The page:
It is hard to argue with International Trade Minister Ed Fast’s assertion that raising taxes at the border just increases costs for consumers at a time when international travel is already down. The last thing travellers need now is another barrier.
We have to wonder, however, why politicians from all parties in Ottawa are objecting so loudly to a new fee from the United States while ignoring the higher costs that are imposed on Canadian travellers by our own governments.
Fast was reacting to a $5.50 document inspection fee that Canadians will now be charged when they enter the U.S. by sea or by air.
The new charge will be applied because an exemption that we have enjoyed along with Mexico since 1997 was eliminated by Congress as a deficit reduction measure. The new fee is expected to raise about $90 million a year from Canadian travellers.
Fast said Canadian officials have raised objections to the new fee “at the highest level” in the U.S.
That will no doubt play well here, even though at a time Congress is wrestling with a trillion-dollar deficit, our protests won’t mean much in Washington.
And if we step back a little, it’s not clear why they should. Why should American politicians back off a cost-recovery fee when Canadians pay much higher fees for travel as a result of tariffs charged by our own governments than we do as a result of fees charged by the Americans?
We are charged a security fee that Ottawa increased earlier this year to as much as $15 for domestic flights and up to $25 for flights to the U.S.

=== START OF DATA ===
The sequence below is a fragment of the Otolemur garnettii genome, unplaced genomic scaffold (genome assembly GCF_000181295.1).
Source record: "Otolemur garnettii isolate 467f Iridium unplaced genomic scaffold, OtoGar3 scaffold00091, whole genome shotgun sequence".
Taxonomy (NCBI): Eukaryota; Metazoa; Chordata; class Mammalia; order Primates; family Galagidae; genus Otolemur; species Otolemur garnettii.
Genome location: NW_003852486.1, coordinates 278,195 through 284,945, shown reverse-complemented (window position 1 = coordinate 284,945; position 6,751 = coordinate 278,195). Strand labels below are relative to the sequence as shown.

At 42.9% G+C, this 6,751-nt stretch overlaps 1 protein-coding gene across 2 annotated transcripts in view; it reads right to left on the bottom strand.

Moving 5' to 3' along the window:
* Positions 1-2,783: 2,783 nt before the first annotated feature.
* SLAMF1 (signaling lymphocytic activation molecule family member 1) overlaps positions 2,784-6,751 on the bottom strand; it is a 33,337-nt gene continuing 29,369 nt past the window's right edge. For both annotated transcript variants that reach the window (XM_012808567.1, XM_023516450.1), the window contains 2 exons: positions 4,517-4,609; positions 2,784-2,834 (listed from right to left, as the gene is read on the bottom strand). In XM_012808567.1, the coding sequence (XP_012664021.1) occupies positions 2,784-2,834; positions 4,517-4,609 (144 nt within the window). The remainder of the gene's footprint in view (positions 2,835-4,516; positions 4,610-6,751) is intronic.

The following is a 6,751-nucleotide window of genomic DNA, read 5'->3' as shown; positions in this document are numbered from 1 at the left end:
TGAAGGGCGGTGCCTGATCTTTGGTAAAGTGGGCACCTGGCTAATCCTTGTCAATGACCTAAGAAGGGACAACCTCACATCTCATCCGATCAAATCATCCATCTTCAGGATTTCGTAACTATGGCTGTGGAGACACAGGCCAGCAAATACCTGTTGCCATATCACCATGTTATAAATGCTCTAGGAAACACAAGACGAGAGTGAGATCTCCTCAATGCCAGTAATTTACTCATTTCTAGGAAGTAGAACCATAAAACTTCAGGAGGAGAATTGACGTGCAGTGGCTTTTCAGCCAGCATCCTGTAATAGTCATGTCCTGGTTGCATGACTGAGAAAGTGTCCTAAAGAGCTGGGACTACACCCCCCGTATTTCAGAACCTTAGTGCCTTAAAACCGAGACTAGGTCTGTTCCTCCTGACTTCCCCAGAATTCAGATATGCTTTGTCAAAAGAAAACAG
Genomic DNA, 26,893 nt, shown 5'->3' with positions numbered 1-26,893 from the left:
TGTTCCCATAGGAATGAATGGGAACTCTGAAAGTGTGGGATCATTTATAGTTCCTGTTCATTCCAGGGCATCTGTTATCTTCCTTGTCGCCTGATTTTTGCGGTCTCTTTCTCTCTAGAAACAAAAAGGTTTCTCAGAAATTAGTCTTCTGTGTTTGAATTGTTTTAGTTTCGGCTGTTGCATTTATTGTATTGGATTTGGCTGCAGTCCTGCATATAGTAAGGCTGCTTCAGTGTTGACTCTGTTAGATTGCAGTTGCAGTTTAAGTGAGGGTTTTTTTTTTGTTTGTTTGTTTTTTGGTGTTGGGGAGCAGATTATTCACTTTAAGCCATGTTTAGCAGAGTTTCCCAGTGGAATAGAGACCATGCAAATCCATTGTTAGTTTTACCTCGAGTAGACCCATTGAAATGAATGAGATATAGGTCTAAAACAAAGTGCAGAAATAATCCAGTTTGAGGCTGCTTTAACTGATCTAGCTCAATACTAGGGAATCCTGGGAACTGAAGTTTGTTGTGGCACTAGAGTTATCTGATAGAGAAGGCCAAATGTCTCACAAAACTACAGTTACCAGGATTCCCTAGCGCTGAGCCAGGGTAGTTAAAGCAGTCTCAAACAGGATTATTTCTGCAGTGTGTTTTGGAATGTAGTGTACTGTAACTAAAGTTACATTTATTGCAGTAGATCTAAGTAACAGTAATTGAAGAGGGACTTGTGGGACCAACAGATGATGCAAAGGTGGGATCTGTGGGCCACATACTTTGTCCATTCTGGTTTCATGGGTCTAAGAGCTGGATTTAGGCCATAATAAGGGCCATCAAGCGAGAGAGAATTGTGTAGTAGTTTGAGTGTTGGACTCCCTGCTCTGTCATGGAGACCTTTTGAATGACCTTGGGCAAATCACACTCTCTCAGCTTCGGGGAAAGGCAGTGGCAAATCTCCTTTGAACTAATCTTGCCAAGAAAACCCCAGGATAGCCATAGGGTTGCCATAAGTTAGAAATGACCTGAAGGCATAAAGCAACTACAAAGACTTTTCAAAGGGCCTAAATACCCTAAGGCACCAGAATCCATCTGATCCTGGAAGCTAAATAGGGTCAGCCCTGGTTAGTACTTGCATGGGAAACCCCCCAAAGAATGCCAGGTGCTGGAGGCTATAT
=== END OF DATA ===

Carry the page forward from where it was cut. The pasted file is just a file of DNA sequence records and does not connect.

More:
Most airports charge Airport Improvement Fees of up to $25. From YVR, the improvement fee is $5 for flights within B.C. and $15 for people leaving the province.
There is a Nav Canada fee of up to $40 per round trip. Our ticket prices also reflect the landing fees airlines are charged that are boosted by the exorbitant rent Ottawa charges local airport authorities.
To cap all that off, British Columbians pay the harmonized sales tax, an additional 12 per cent on top of everything else.
As Canadian travellers have long since discovered, the published price of air travel rarely reflects the final costs. For a family, the fees add hundreds of dollars to the price of a voyage.
The U.S. also imposes a raft of fees, but collectively they are still so far below the costs imposed here that thousands of Canadians are driving across the border to catch lower-priced flights at American airports.
A survey earlier this year found that one in five Canadians heading for American destinations started the journey at an American airport.
If anything, the new American fee will only encourage that trend, since it isn’t applied to Canadians who enter the U.S. by vehicle.
So by all means, the federal government should talk to the U.S. about lowering barriers to travel that benefits both countries.
But if they are serious — as they should be — about encouraging air travel, they should look first in our own back yard.
Vancouver Sun editorial October 25, 2011
Tue, Oct 25 2011 10:15 PM
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